BEST SUPPORTING ACTRESS
Who Will Win: Very tough call. Conventional wisdom says Rachel Weisz, but I suspect that "conventional wisdom" is based almost entirely on her being the most recognizable name in the bunch. Let's go with Catherine Keener.
Who Should Win: Michelle Williams. In terms of screen time, a small role. In terms of story impact, as completely and necessarily vital as the two leads. A tragic love story is nothing but angsty wankery if it doesn't show the impact the thwarted love has on the people surrounding it, and both Williams and Anne Hathaway bring full dimension to all that can deteriorate and go bad when love isn't allowed recognition.

BEST ANIMATED FILM
What Will Win: Wallace and Gromit: Curse of the Were-Rabbit.
What Should Win: Wallace and Gromit: Curse of the Were-Rabbit. The creators of Wallace & Gromit are no strangers to the Oscars. Really, I have no horse in this race; I'm just glad no piece-of-shit pop pap from Dreamworks was around this year to stink up the place.

BEST DOCUMENTARY
What Will Win: March of the Penguins.
What Should Win: Enron: The Smartest Guys in the Room. Though the Oscars are relatively progressive this year, I just don't see AMPAS passing over the chance to crown March with the cherry on top of the doc's already stellar year. Whatever. I guess penguins are cute.

BEST FOREIGN FILM
What Will Win: Tsotsi.
What Should Win: Paradise Now. Please don't let neocon morons who have no business critiquing movies shy you away from this one. This movie operates from the trailblazing concept that people, even people who consider committing horrendous acts, are actually human and not a bunch of mustache-twiddling villains. The stakes are real and quite familiar; I'm a bit upset this one didn't make it into the Best Picture category.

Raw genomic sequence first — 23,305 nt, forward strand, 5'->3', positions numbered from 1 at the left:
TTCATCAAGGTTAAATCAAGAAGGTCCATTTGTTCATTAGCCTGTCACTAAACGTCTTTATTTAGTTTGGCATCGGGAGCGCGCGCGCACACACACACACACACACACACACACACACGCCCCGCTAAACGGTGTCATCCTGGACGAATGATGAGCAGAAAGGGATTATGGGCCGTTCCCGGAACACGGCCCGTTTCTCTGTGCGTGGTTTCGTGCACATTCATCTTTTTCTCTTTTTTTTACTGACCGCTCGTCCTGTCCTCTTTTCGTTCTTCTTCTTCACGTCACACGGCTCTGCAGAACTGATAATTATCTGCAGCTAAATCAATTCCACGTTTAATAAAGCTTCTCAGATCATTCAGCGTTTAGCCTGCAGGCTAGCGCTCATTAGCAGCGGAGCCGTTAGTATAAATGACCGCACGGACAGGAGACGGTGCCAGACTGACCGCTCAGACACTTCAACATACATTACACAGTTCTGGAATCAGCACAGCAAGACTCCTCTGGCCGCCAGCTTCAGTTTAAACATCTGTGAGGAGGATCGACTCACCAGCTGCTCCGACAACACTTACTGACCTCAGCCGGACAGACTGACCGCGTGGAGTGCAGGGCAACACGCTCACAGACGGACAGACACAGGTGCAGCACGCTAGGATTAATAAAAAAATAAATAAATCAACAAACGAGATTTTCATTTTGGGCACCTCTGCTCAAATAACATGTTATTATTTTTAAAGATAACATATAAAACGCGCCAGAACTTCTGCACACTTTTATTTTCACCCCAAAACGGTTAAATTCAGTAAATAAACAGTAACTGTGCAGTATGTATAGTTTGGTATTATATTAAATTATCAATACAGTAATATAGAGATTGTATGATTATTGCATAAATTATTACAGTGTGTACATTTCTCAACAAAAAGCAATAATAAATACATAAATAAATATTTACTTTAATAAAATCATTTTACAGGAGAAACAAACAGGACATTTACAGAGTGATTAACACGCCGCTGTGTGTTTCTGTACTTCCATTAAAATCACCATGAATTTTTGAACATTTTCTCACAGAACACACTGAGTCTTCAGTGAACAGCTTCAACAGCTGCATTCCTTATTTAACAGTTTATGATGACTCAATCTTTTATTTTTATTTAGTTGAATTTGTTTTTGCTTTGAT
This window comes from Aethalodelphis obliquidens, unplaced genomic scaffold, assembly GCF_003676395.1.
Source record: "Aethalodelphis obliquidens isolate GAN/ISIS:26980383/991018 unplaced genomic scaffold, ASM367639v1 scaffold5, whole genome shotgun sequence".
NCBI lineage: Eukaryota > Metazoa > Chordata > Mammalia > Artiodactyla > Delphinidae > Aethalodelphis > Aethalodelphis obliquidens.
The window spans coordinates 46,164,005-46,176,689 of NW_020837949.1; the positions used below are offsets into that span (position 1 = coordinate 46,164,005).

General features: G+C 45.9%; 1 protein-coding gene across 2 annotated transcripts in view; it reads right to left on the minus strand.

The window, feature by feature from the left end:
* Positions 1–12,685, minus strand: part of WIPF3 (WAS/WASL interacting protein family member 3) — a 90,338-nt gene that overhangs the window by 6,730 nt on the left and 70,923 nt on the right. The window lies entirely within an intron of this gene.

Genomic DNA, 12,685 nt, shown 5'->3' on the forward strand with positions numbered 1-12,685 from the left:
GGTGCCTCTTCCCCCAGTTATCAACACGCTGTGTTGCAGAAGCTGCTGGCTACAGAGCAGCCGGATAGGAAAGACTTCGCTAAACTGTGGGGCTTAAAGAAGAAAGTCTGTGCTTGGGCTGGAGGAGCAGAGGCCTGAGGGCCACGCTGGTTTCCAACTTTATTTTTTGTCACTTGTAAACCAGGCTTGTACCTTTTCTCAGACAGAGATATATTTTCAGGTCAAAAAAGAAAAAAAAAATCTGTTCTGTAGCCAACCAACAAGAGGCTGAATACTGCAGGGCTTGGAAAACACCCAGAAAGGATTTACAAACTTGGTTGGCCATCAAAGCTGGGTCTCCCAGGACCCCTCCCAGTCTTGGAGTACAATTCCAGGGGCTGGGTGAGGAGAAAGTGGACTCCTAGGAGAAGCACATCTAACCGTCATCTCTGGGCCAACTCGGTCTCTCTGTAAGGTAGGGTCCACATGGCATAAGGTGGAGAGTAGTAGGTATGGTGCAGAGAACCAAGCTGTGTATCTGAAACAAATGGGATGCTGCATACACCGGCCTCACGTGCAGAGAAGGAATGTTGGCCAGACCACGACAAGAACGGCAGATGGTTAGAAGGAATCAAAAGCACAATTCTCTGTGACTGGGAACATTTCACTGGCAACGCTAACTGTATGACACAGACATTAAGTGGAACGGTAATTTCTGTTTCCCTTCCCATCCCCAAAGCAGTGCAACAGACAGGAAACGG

BEST ORIGINAL SCREENPLAY
What Will Win: Crash.
What Should Win: Match Point. The Screenplay categories are typically in the "compensation prize" category, giving awards to films that didn't quite make the grade in the "higher" categories. Crash simply can't be ignored, and so being shut out elsewhere gives it the award here. Certainly, the Academy admires Paul Haggis. But Match Point is the real star of the show, and Woody Allen deserves recognition for this shot fired directly from his artistic core. (I talk a bit more about MP and another comparable work by Allen, Crimes and Misdemeanors, right here, if you're curious.)

BEST ADAPTED SCREENPLAY
What Will Win: Capote.
What Should Win: A History of Violence. I know, I know: I'm a comics geek. But you ought to read the source material shortly before (or after) you see the movie. What's translated to screen (and, perhaps more importantly, what isn't) is deeply instructive. Josh Olson performs that rarest of tasks: Finding further truths and meanings than what is already plumbed in the source material.

Time to pop the popcorn and see how I do.

UPDATE: 6 out of 10 correct. Dreadful showing by yours truly this year.

Doesn't it seem like there wasn't much of Stewart, but a whole fucking lot of commercials?

Anyway. Tomorrow begins the beating-the-dead-horse bit, pretty much all of which I'll be ignoring. Jim Emerson, a writer and editor I admire, has already (and rather predictably) begun explaining why this or that joke did or didn't work. Best of luck to him on that.